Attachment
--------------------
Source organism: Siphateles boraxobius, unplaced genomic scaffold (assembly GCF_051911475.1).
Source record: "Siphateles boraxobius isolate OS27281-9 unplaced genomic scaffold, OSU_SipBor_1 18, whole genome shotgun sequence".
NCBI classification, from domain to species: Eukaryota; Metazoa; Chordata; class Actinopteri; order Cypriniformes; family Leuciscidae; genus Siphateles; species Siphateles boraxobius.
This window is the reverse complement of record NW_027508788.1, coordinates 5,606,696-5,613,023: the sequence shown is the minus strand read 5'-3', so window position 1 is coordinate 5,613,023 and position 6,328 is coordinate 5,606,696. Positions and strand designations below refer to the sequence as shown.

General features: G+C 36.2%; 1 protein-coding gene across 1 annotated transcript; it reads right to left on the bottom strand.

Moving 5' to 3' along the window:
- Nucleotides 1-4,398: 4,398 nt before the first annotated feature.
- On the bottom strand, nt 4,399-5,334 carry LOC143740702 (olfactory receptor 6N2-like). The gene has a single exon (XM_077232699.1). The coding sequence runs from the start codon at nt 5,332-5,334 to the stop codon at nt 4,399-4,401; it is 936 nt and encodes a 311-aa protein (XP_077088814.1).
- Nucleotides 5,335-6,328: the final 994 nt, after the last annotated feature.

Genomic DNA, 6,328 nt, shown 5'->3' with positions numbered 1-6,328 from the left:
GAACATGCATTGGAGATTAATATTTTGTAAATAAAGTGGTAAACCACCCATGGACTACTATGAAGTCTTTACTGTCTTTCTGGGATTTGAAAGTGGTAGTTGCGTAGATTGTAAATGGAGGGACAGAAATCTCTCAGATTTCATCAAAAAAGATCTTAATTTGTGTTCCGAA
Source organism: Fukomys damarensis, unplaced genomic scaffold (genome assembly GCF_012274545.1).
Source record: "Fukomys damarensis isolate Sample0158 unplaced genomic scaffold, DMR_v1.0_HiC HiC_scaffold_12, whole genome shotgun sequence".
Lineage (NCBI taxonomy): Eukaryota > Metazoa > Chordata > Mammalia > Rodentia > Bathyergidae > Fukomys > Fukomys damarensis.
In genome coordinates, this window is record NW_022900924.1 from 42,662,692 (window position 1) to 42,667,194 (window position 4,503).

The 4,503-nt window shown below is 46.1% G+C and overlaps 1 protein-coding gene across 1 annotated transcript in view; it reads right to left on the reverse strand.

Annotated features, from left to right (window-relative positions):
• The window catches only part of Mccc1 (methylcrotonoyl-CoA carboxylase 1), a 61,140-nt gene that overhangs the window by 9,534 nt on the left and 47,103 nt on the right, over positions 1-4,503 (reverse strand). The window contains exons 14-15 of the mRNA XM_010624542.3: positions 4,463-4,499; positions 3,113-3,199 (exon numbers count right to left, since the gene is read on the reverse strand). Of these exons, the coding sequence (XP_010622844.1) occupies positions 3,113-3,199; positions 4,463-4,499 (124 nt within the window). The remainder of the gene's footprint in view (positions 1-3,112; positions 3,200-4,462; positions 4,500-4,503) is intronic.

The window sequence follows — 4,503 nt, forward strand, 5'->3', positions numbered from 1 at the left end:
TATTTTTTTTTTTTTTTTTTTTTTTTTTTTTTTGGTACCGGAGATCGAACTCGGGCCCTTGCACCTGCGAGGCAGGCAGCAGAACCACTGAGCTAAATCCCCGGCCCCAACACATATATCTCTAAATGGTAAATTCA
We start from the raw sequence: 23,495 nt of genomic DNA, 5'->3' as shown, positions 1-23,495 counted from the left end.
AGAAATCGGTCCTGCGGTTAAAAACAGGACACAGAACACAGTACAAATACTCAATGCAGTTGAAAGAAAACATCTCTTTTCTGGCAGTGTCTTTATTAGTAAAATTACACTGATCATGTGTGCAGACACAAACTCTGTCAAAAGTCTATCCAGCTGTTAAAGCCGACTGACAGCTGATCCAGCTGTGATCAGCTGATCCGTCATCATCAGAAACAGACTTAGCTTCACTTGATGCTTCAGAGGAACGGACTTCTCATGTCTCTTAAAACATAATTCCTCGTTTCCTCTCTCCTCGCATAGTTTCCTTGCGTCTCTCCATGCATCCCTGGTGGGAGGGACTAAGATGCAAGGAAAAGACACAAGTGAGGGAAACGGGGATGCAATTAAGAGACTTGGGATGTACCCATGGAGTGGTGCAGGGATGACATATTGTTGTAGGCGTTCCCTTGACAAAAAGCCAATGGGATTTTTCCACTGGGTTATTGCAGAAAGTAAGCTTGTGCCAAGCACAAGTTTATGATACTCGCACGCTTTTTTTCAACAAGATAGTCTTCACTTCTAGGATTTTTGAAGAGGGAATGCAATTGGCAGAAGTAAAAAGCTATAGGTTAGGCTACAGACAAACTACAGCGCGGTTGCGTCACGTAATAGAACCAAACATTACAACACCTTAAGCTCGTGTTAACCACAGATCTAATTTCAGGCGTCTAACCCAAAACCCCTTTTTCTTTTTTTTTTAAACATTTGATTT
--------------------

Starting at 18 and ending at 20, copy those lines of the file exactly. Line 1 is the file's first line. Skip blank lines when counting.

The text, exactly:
• The window catches only part of Mccc1 (methylcrotonoyl-CoA carboxylase 1), a 61,140-nt gene that overhangs the window by 9,534 nt on the left and 47,103 nt on the right, over positions 1-4,503 (reverse strand). The window contains exons 14-15 of the mRNA XM_010624542.3: positions 4,463-4,499; positions 3,113-3,199 (exon numbers count right to left, since the gene is read on the reverse strand). Of these exons, the coding sequence (XP_010622844.1) occupies positions 3,113-3,199; positions 4,463-4,499 (124 nt within the window). The remainder of the gene's footprint in view (positions 1-3,112; positions 3,200-4,462; positions 4,500-4,503) is intronic.

The window sequence follows — 4,503 nt, forward strand, 5'->3', positions numbered from 1 at the left end:
TATTTTTTTTTTTTTTTTTTTTTTTTTTTTTTTGGTACCGGAGATCGAACTCGGGCCCTTGCACCTGCGAGGCAGGCAGCAGAACCACTGAGCTAAATCCCCGGCCCCAACACATATATCTCTAAATGGTAAATTCA